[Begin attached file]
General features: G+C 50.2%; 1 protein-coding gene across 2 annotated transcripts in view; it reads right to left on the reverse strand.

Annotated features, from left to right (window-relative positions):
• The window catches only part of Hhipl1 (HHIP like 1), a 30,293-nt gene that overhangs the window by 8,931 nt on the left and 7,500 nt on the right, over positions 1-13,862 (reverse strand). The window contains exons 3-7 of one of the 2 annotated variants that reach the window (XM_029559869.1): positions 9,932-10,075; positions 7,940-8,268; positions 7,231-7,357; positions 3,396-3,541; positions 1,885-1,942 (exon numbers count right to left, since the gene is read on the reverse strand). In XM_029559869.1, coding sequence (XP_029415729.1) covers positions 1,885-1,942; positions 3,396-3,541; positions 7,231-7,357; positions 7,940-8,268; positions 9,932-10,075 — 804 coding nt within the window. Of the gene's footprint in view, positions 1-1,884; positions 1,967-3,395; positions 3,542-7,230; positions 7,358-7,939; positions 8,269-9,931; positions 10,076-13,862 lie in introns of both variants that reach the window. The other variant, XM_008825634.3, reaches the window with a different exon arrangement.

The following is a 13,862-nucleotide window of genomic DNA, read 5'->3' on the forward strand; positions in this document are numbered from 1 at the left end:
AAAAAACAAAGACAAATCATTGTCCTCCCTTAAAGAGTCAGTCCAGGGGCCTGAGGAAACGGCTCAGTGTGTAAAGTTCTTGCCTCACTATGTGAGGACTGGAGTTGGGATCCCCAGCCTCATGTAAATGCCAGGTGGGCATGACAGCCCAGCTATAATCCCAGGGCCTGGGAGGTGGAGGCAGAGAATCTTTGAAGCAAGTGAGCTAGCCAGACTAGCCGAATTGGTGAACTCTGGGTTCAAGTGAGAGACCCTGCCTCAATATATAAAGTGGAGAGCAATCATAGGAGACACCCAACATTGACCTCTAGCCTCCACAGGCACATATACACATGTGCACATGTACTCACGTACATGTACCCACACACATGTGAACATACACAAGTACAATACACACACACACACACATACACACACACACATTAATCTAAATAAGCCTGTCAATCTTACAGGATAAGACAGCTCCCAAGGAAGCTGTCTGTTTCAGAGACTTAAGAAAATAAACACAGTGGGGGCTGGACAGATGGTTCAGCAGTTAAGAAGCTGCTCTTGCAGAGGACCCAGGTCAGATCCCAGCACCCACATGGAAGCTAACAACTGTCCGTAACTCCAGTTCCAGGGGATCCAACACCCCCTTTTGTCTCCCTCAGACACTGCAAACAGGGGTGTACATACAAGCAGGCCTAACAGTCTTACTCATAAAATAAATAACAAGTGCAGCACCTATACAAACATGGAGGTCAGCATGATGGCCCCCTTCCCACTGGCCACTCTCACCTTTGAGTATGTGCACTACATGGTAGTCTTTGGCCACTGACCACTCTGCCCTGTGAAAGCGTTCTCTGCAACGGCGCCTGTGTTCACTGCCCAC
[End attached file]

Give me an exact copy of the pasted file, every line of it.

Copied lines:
General features: G+C 50.2%; 1 protein-coding gene across 2 annotated transcripts in view; it reads right to left on the reverse strand.

Annotated features, from left to right (window-relative positions):
• The window catches only part of Hhipl1 (HHIP like 1), a 30,293-nt gene that overhangs the window by 8,931 nt on the left and 7,500 nt on the right, over positions 1-13,862 (reverse strand). The window contains exons 3-7 of one of the 2 annotated variants that reach the window (XM_029559869.1): positions 9,932-10,075; positions 7,940-8,268; positions 7,231-7,357; positions 3,396-3,541; positions 1,885-1,942 (exon numbers count right to left, since the gene is read on the reverse strand). In XM_029559869.1, coding sequence (XP_029415729.1) covers positions 1,885-1,942; positions 3,396-3,541; positions 7,231-7,357; positions 7,940-8,268; positions 9,932-10,075 — 804 coding nt within the window. Of the gene's footprint in view, positions 1-1,884; positions 1,967-3,395; positions 3,542-7,230; positions 7,358-7,939; positions 8,269-9,931; positions 10,076-13,862 lie in introns of both variants that reach the window. The other variant, XM_008825634.3, reaches the window with a different exon arrangement.

The following is a 13,862-nucleotide window of genomic DNA, read 5'->3' on the forward strand; positions in this document are numbered from 1 at the left end:
AAAAAACAAAGACAAATCATTGTCCTCCCTTAAAGAGTCAGTCCAGGGGCCTGAGGAAACGGCTCAGTGTGTAAAGTTCTTGCCTCACTATGTGAGGACTGGAGTTGGGATCCCCAGCCTCATGTAAATGCCAGGTGGGCATGACAGCCCAGCTATAATCCCAGGGCCTGGGAGGTGGAGGCAGAGAATCTTTGAAGCAAGTGAGCTAGCCAGACTAGCCGAATTGGTGAACTCTGGGTTCAAGTGAGAGACCCTGCCTCAATATATAAAGTGGAGAGCAATCATAGGAGACACCCAACATTGACCTCTAGCCTCCACAGGCACATATACACATGTGCACATGTACTCACGTACATGTACCCACACACATGTGAACATACACAAGTACAATACACACACACACACACATACACACACACACATTAATCTAAATAAGCCTGTCAATCTTACAGGATAAGACAGCTCCCAAGGAAGCTGTCTGTTTCAGAGACTTAAGAAAATAAACACAGTGGGGGCTGGACAGATGGTTCAGCAGTTAAGAAGCTGCTCTTGCAGAGGACCCAGGTCAGATCCCAGCACCCACATGGAAGCTAACAACTGTCCGTAACTCCAGTTCCAGGGGATCCAACACCCCCTTTTGTCTCCCTCAGACACTGCAAACAGGGGTGTACATACAAGCAGGCCTAACAGTCTTACTCATAAAATAAATAACAAGTGCAGCACCTATACAAACATGGAGGTCAGCATGATGGCCCCCTTCCCACTGGCCACTCTCACCTTTGAGTATGTGCACTACATGGTAGTCTTTGGCCACTGACCACTCTGCCCTGTGAAAGCGTTCTCTGCAACGGCGCCTGTGTTCACTGCCCAC